If you weren’t worried about the rising cost of public education before now — you should be. If Pennsylvania passes the charter bills currently in the state Senate, expect more of the same: higher school taxes and disappointing news on school performance.
In fact, a proposed amendment to the package that would have required a rigorous charter accountability system failed by a vote of 100-99. Harrisburg — what are you thinking?
Just last week, Stanford University’s Center for Research on Education Outcomes (CREDO) released a study on charter school performance in Pennsylvania that should be sounding alarms in the minds of legislators across the state. Despite decades of investments, Pennsylvania’s charter school students aren’t showing the results promised or hoped for. Student reading performance is similar for charters and traditional public schools, and in math, charter school students are doing worse than their public school peers.
To be sure, the report finds that black, Hispanic, and students in poverty attending brick and mortar charters have made some gains in reading compared to peers in traditional public schools. Those gains are modest — 35 additional days of learning in reading. My guess is they were also made at the expense of students in public schools because school districts must pay for every new seat in a charter school, leaving them less money to spend on traditional public classrooms.
Of all the bad news in this report, none is more alarming than the fact that students in cyber charter schools fare far worse than any other students in the state. Compared to students in traditional public schools, on average, cyber charter students perform as if they’ve had 106 fewer days of reading in school and 118 fewer days in math class. Keep in mind, there are only 180 days in a school year.
Statewide, in 2016, state school districts paid $1.5 billion dollars in charter school tuition payments. Charter schools receive this funding regardless of whether their students are making the grade. Worse yet, in 2012-13 they were paid over $200 million more for special education services than they spent on these services for our students.
That’s why more than five years ago, a bi-partisan legislative commission, which I co-chaired with state Senator Pat Browne, unanimously recommended a formula that pays schools to deliver special education services using a tiered system based on the severity of a student’s disability and community-specific factors. Those reforms now apply to our traditional public schools. But the powerful lobby employed by charter school operators has ensured those reforms never apply to charter schools by arguing that the schools could not run with the resulting funding reductions.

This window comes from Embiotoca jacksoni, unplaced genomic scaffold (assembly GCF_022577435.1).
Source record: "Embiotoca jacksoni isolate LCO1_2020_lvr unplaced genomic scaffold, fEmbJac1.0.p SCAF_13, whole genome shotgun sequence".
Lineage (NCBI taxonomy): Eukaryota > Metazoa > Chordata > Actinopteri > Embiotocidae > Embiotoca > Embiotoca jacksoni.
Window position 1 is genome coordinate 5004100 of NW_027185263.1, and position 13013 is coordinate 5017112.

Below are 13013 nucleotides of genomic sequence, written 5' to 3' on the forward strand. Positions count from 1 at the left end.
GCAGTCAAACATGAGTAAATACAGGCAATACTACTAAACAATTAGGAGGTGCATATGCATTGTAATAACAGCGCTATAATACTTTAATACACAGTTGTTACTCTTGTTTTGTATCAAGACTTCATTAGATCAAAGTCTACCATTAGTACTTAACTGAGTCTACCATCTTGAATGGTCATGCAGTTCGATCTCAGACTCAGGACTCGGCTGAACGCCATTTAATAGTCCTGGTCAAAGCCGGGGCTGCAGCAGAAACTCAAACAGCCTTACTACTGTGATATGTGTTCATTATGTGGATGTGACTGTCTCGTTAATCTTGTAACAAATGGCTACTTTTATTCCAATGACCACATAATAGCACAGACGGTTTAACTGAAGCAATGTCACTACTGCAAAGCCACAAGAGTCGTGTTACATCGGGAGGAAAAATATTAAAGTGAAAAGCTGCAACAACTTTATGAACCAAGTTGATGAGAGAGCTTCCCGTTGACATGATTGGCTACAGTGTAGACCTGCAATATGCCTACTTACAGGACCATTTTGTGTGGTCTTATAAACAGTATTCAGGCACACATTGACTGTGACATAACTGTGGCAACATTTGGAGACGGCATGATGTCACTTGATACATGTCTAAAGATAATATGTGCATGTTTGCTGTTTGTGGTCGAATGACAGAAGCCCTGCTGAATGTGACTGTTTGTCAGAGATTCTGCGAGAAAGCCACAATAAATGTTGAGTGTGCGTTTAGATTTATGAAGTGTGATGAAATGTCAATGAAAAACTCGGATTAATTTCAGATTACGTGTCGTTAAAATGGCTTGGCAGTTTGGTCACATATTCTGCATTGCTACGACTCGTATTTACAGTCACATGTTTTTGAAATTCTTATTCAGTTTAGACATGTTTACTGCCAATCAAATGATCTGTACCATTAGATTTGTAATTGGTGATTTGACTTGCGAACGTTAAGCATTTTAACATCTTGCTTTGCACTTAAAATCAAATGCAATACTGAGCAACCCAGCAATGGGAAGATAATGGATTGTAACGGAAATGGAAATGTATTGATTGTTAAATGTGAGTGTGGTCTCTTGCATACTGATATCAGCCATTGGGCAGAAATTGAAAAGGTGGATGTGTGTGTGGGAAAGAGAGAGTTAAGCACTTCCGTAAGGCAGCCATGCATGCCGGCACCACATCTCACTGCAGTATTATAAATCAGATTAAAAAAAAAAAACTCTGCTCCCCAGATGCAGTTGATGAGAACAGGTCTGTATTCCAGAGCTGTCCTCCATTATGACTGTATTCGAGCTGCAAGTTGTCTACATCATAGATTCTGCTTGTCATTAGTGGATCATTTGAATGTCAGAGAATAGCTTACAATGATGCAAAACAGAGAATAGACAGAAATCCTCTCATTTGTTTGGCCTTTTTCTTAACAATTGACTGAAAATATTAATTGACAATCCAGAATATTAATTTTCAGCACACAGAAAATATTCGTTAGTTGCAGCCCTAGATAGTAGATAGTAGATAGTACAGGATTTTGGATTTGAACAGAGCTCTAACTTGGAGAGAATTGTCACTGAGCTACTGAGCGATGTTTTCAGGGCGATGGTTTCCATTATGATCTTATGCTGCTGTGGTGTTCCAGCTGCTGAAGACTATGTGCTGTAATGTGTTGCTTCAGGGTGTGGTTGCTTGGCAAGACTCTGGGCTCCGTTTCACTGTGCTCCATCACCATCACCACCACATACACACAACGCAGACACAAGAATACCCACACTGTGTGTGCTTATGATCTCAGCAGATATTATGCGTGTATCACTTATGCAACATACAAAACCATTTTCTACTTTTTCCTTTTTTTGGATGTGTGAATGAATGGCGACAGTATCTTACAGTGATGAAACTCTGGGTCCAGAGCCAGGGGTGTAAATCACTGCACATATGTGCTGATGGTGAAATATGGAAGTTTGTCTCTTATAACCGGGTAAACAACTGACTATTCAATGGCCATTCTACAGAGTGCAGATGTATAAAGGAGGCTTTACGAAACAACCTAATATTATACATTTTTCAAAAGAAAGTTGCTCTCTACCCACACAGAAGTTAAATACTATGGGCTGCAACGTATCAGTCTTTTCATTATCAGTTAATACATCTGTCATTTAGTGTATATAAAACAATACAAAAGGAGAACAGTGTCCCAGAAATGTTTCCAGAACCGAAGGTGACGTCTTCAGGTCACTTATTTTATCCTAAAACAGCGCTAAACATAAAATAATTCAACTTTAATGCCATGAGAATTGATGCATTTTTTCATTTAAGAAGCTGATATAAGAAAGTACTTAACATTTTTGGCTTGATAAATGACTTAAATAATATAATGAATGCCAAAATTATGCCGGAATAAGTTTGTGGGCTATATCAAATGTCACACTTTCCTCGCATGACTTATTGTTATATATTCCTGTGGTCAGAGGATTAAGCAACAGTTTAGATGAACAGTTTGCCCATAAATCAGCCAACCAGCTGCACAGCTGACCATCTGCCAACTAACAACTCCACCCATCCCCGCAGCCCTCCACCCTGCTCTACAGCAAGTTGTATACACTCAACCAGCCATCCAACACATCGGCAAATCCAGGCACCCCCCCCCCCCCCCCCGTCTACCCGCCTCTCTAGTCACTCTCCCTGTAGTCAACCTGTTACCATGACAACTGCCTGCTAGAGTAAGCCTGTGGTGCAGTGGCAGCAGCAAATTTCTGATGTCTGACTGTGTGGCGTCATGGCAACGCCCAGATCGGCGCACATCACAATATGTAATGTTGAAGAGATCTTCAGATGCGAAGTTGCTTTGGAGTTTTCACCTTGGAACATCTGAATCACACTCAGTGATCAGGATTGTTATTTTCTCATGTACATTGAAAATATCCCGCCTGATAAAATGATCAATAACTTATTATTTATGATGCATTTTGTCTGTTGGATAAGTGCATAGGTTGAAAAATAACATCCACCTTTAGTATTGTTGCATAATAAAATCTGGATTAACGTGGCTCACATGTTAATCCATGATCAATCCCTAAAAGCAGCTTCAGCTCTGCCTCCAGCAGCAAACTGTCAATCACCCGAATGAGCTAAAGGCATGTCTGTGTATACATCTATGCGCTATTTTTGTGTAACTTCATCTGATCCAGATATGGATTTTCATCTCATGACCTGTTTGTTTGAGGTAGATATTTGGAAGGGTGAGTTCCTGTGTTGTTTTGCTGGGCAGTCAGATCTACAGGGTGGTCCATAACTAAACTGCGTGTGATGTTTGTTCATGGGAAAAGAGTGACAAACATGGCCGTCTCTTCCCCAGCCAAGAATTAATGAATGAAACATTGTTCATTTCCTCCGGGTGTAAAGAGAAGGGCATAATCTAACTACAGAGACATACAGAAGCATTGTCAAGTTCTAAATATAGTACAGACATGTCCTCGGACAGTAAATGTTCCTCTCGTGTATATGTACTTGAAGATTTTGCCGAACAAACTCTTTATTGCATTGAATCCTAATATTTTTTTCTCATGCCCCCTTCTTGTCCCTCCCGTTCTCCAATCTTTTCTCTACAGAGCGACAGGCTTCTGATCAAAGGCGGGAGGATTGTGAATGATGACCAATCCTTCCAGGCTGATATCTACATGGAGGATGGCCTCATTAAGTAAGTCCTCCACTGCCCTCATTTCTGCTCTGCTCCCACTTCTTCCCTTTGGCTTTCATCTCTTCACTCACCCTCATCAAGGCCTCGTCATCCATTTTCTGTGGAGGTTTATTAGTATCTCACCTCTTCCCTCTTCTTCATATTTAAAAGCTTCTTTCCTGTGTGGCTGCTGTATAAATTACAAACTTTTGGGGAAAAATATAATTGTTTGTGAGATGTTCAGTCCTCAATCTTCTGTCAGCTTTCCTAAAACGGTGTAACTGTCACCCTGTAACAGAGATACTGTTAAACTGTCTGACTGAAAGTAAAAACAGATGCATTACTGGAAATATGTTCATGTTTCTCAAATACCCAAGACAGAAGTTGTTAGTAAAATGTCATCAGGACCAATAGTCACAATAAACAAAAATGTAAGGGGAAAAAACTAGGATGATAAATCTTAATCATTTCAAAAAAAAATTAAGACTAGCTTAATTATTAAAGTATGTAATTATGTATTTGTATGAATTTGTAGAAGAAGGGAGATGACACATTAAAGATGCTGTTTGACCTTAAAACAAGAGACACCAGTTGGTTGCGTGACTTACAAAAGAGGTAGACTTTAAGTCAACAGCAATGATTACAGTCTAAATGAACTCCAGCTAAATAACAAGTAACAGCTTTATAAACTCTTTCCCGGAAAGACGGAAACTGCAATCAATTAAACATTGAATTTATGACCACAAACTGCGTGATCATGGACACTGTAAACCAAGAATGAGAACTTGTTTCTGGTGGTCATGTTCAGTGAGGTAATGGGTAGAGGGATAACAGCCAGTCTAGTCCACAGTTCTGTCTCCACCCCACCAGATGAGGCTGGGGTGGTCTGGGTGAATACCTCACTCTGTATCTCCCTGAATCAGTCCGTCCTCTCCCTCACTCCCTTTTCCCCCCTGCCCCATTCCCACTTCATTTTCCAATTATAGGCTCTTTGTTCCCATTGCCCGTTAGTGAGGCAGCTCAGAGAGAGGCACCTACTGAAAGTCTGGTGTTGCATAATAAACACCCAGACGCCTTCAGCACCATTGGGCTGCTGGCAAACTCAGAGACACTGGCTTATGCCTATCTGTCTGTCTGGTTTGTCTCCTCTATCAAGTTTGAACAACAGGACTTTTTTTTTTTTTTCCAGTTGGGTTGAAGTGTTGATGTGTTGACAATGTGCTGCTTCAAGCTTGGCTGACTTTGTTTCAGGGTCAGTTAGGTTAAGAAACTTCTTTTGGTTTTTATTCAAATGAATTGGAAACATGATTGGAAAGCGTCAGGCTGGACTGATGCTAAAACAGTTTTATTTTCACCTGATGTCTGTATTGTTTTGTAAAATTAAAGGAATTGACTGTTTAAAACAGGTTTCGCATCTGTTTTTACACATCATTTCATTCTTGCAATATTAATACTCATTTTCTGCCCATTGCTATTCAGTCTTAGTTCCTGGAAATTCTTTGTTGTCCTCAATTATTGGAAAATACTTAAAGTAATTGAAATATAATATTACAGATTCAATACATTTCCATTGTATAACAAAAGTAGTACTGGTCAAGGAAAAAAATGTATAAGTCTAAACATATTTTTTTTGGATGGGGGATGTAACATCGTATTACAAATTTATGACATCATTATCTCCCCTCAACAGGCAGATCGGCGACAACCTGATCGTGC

Moreover, because Pennsylvania’s charter school law does not differentiate between tuition rates for brick and mortar and cyber charter schools, districts pay the same amount per student whether they are taught in a building or at home at a computer. That’s $463 million that went to cyber charter schools 2016-17.
Yet Pennsylvania House representatives voted against amendments that would institute a stronger system of accountability for charter schools and protect taxpayers, school districts, and students from failure. Worse still, they have failed to address the wasteful, unaccountable method of funding charters. As a result, local taxpayers must shoulder the burden of these bad decisions with higher property taxes every year.
As I have always said, good charter reform isn’t anti-charter — it’s pro-taxpayer.
I urge my fellow citizens and members of the Pennsylvania Senate to reject the House’s so-called “charter reform bills” until there is package of bills worthy of the word “reform.” At a minimum that package would support high-quality charter schools, end the corruption of cyber charter payments, only pay charter schools for special education services rendered, offset the impact of charter payments on public traditional school students, and close cyber and bricks and mortar charter schools that consistently show poor performance.